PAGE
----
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David Foster Wallace News and Resources Since March 97

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Home News by Category The Pale King Divine Drudgery - Inspired Devotion

Divine Drudgery - Inspired Devotion

A couple of big pieces worth considering a little more deeply today.
Jonathan Raban's review/overview of David Foster Wallace and The Pale King for the May 12th Issue of the New York Review of Books, Divine Drudgery is first. Spoilers (Due 14/5/11).
It's an extensive review/overview that considers a selection of Wallace's work over the years but has a couple of... flaws (?)... that exemplify some of the things plaguing Wallace reviews right now. Unfortunately, Raban does himself, and the review, disservice (as many reviewers have) by once again bringing up details about Wallace's suicide that don't need close analysis, a little subtlety goes a long way. Sometimes it's worth remembering than an author and his work are not one and the same. Another paragraph frustrated me too, Raban writes:
I’m not that diligent a reader, but many are, as the several fansites devoted to Wallace’s work, like, attest. Here, devoted readers mingle with literary academics, to share papers delivered at Wallace conferences, wall maps charting the relationships within the galaxy of characters in Infinite Jest, and tidbits of Wallace news. Before his suicide in 2008, he was a widely admired and increasingly studied writer; since then, he and his work have become so loved and revered (and denigrated, by the inevitable dissenting minority) that it’s hard to read him sensibly.
Thanks for the shout out and all, but, "it's hard to read DFW sensibly," while admitting, "you're not that diligent a reader"? If there's anything Wallace's work requires it's diligence... I posit that difficulty in reading Wallace sensibly is sometimes the result of forgetting about diligence and get wrapped up in some of the other aspects of Wallace's life, and death, that many otherwise great reviews have been hobbled by. Raban's not my target here, the general lack of diligence in reviews is, it just happened to be Raban's piece today that got me going.
Today's other big piece is by Nathan Heller and appears in Slate, David Foster Wallace: Why he inspires such devotion in his fans. (21/4/11) This one sits at the other end of the spectrum.
There's a small soundbite sized comment from me in there that came out of quite a substantial interview/conversation Heller and I had a few weeks ago. I knew he was onto something because he was exploring why Wallace has a passionate and dedicated fan base from a perspective that many reviewers and journalists seem to have forgotten about lately, Wallace's writing, not his death.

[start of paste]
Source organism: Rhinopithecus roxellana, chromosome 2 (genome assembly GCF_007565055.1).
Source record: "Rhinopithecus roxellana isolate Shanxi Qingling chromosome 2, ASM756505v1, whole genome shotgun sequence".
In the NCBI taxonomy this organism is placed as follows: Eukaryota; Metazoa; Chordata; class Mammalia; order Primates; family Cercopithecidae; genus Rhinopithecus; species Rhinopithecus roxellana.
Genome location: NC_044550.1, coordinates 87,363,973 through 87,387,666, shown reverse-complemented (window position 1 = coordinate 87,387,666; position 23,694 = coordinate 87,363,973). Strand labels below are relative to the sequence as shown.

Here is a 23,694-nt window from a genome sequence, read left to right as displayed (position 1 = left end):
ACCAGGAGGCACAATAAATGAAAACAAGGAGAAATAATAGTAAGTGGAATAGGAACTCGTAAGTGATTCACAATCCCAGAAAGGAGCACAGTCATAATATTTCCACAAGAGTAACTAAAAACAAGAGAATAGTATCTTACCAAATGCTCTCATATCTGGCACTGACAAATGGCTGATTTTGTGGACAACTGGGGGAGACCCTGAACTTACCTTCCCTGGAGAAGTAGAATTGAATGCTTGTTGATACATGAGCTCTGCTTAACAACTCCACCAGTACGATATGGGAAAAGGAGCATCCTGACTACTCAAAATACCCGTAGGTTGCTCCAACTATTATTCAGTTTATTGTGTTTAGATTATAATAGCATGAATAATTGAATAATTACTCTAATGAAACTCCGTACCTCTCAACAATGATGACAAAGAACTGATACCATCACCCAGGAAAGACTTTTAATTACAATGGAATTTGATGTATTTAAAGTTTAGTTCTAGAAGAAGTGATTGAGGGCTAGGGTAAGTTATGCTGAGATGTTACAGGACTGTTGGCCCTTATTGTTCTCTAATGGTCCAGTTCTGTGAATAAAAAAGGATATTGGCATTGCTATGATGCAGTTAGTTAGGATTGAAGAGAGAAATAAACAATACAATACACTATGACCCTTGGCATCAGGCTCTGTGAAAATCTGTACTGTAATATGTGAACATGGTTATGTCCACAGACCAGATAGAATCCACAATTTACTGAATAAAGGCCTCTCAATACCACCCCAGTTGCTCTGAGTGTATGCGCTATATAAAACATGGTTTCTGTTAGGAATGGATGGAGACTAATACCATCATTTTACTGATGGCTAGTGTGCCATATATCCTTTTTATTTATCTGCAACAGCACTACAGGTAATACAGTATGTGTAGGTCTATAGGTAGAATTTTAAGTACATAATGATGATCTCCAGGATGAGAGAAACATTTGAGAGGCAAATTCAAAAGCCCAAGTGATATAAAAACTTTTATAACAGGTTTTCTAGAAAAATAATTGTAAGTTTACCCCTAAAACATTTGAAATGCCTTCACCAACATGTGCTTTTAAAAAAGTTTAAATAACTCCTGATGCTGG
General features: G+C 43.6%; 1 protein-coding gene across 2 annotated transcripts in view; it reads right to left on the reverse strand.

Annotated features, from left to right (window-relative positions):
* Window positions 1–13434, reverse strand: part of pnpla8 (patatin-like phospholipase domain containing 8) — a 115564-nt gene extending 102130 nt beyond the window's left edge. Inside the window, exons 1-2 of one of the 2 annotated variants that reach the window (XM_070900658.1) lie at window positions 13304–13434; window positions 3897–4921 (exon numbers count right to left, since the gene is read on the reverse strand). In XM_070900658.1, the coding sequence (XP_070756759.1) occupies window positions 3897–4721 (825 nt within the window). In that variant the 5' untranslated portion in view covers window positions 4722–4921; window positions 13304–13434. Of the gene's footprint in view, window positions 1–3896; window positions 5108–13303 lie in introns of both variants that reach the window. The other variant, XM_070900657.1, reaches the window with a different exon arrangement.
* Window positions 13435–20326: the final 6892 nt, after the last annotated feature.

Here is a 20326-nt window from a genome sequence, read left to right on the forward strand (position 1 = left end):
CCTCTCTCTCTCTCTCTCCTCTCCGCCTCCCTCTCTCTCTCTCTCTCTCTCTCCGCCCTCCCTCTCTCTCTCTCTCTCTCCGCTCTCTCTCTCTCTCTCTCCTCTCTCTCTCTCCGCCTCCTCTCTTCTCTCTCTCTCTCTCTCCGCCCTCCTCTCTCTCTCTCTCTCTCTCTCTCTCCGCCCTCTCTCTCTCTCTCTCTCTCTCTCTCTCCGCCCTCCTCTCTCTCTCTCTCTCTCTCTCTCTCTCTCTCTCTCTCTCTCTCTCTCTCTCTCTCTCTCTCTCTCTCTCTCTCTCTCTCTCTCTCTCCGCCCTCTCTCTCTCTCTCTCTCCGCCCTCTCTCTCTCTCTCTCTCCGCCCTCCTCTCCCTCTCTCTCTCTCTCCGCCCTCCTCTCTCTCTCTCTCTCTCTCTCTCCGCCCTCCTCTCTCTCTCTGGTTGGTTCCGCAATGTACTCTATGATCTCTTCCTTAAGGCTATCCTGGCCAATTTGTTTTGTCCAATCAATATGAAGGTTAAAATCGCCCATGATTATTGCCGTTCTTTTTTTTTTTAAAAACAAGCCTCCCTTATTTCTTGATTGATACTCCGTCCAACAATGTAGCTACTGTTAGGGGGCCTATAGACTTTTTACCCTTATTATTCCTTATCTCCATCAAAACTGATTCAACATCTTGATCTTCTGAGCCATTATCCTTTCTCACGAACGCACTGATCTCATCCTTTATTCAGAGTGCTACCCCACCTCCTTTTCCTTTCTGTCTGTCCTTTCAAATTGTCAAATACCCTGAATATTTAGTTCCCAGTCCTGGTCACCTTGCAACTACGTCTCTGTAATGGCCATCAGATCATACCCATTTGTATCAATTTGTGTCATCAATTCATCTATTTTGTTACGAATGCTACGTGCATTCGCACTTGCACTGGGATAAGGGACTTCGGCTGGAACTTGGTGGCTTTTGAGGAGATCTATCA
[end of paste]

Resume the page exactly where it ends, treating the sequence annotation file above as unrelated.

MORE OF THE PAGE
Finally, a considered piece that looks at why readers might be drawn to David Foster Wallace's work in the first place. I'll let you in on a secret, it's not because his work is "intelligent" or "maximallist" or uses "pomo tricks" or any of the myriad of terms people use to try and describe a body of work that resists being pigeon holed if you've read a good portion of it. It's because of this:
To humanize the postmodern crisis in this way was Wallace's great achievement, and a culturally resonant one. Between 1970 and 2004, enrollment in both college and graduate school doubled in this county. That period also saw increasing specialization among academic pursuits. DFW's rise to maturity as an artist, in other words, coincided with the emergence of record numbers of highly educated middle-class Americans, many of them entering the adult world equipped with determining interpretive habits and rarefied habits of thought.

What his mature work offered such readers was an opportunity to break past this pale of smarts and knowledge—and many found the prospect attractive. Nick Maniatis, a teacher in Canberra, Australia, who founded and continues to run the leading DFW fan site, The Howling Fantods, told me that the fans he encounters today largely embrace Wallace for same reasons that he became an acolyte 15 years ago, when he first bought a copy of Infinite Jest on a whim (the book was on sale) and had his worldview transformed. "It helped me to engage with people who had completely different opinions to me," he explained; the novel began to change him from a dogmatic and stiff-minded university student to a reader with the tools to navigate a pluralistic world.

These lessons in humane ethics, more than Wallace's prose style or satire, lie behind the recent groundswell of DFW fandom, too. Both of the nonfiction works pushed into print following Wallace's death—his undergraduate thesis in modal philosophy (refuting Richard Taylor's 1962 argument that free will is an illusion) and his 2005 commencement speech at Kenyon (reprinted, one sentence to a page, as This Is Water)—purport to be valuable as not literary works but as statements of humane leadership: Here is the collegiate Wallace, breaking past a crushing intellectual system to champion what's beautiful and unexpected about human experience. Here is the world-wizened DFW, telling you that all the analytic tools and interpretive self-awareness you acquired in college is just a starting point—that the real work of an educated person lies in moving among ways of thinking, and with compassion. "The freedom all to be lords of our tiny skull-sized kingdoms, alone at the center of all creation. This kind of freedom has much to recommend it," Wallace said at Kenyon. Yet "[t]he really important kind of freedom involves attention and awareness and discipline, and being able truly to care about other people."

Last Updated on Friday, 22 April 2011 11:58  

The Howling Fantods